The little demon who cou.., p.12
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       The Little Demon Who Couldn't, p.12

           Odelia Floris
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MURMUR trotted quickly yet rather reluctantly along the darkened street. The shining silver orb in the sky above flooded the town with its white light, and all around it hung a host of twinkling stars. The air was cold and still. Jack Frost would be having a busy night-a night Murmur was determined would not include giving a little demon a frosty nip. His beady eyes roved around, scanning for any signs of the frost sprite.

  Ahead clopped Gribon. The pale-eyed one looked neither left nor right. His eyes were fixed ahead, just as his mind was fixed on one thing: getting back his tail from Saint Kriztofer. He had been steaming and smoking up in the attic all afternoon, impatiently awaiting night, all the while working himself into an ever greater rage.

  And as Gribon did that, Murmur had remained cowering down the back of the dresser. He was terrified of Saint Kriztofer, but he was almost as afraid of his father and of the monstrous Belphegor. Had it not been Belphegor's order that had resulted in the two lost demon tails? He kept up the unhappy silence he had maintained all afternoon.

  Through the sleeping, moon-washed town passed the demon pair, Gribon striding ahead steaming and brandishing his pitchfork, and Murmur trailing behind dragging his bumperty-bump down the street in a drooping hand.

  Finally the street began to climb. Painted wooden villas with verandas lined either side of the street, settled behind their white picket fences amongst plant-filled gardens. The top of the hill was reached. On it was a little garden area with grass and a few park benches. And seated alone on one was Saint Kriztofer.

  Gribon charged, his pitchfork levelled at the saint's back like a lance. A gasp of pain escaped Kriztofer as Gribon speared him on the prongs of his pitchfork.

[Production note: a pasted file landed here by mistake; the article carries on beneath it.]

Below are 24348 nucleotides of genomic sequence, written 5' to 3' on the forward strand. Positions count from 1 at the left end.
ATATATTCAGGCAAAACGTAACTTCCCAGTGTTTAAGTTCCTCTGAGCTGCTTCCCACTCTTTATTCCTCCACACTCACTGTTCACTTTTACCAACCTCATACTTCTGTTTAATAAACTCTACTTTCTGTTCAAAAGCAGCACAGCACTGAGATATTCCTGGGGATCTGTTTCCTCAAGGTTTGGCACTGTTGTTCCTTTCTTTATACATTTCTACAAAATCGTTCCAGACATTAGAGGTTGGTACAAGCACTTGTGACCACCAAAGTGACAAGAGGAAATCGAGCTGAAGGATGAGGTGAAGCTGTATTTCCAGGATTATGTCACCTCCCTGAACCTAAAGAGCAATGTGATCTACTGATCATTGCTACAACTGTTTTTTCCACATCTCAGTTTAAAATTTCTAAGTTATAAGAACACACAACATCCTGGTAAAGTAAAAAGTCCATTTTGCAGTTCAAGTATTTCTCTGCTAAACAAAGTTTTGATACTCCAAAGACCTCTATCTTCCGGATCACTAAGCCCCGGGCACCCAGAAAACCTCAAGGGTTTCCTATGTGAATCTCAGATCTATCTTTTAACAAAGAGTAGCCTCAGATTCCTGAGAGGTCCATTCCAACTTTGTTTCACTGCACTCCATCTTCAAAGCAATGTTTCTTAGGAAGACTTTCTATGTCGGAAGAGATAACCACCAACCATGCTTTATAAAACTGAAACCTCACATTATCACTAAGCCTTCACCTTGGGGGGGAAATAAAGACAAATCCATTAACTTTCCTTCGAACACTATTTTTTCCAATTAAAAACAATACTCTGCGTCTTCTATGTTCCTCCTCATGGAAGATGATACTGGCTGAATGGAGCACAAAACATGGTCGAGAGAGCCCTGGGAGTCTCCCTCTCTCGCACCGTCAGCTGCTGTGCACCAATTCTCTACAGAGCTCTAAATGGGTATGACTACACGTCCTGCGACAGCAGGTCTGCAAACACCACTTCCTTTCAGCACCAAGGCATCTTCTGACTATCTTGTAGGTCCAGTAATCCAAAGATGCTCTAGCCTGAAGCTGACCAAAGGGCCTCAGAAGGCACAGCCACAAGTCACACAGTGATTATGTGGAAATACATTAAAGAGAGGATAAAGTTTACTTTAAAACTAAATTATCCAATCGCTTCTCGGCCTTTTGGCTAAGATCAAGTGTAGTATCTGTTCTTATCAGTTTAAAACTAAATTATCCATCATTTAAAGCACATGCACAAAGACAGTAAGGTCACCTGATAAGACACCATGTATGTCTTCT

'Give us back our tails, saint!' screeched the pale-eyed demon.

  'Your name, demon, is-is Gr-' The saint was searching, and Murmur looked on in terror, desperately hoping Gribon would not be named. If a human named a demon, half that demon's power over him was lost instantly.

  'Your name, fiend, is Gribon!' cried Saint Kriztofer at last.

  Gribon was thrown back as though struck by a shattering physical blow, although Murmur saw no movement from the saint.

  Kriztofer now stood over the sprawled demon, looking sternly down on him. 'What do you want with me, Gribon?'

  The fair one whimpered fearfully at this second utterance of his name. Lying on the ground beside him, his pitchfork's prongs were reduced to three pools of melted metal.

  'O great, mighty and wise Kriztofer,' squeaked little Murmur, cowering and shaking, 'we do not wish to cause you any bother?'

  'In that case, why is this young fool so intent on pricking me with his fork?'

  'O most wise and noble Kriztofer, we merely came to retrieve something that you appear to have accidentally carried off with you when you met us in the park?'

  'What thing do you refer to?'

  The little demon's furry hocks knocked together as he cowered and cringed beneath the saint's penetrating eyes. 'O wisest, mightiest, most noble and exalted one, it is our tails? We?we have lost them?'

  The saint's stern dark eyes twinkled with a slight mirth. 'How very careless of you, Murmur.'

  'I don't suppose you would happen to have them?about you?'

  'I'm afraid, young Murmur, that I do not.'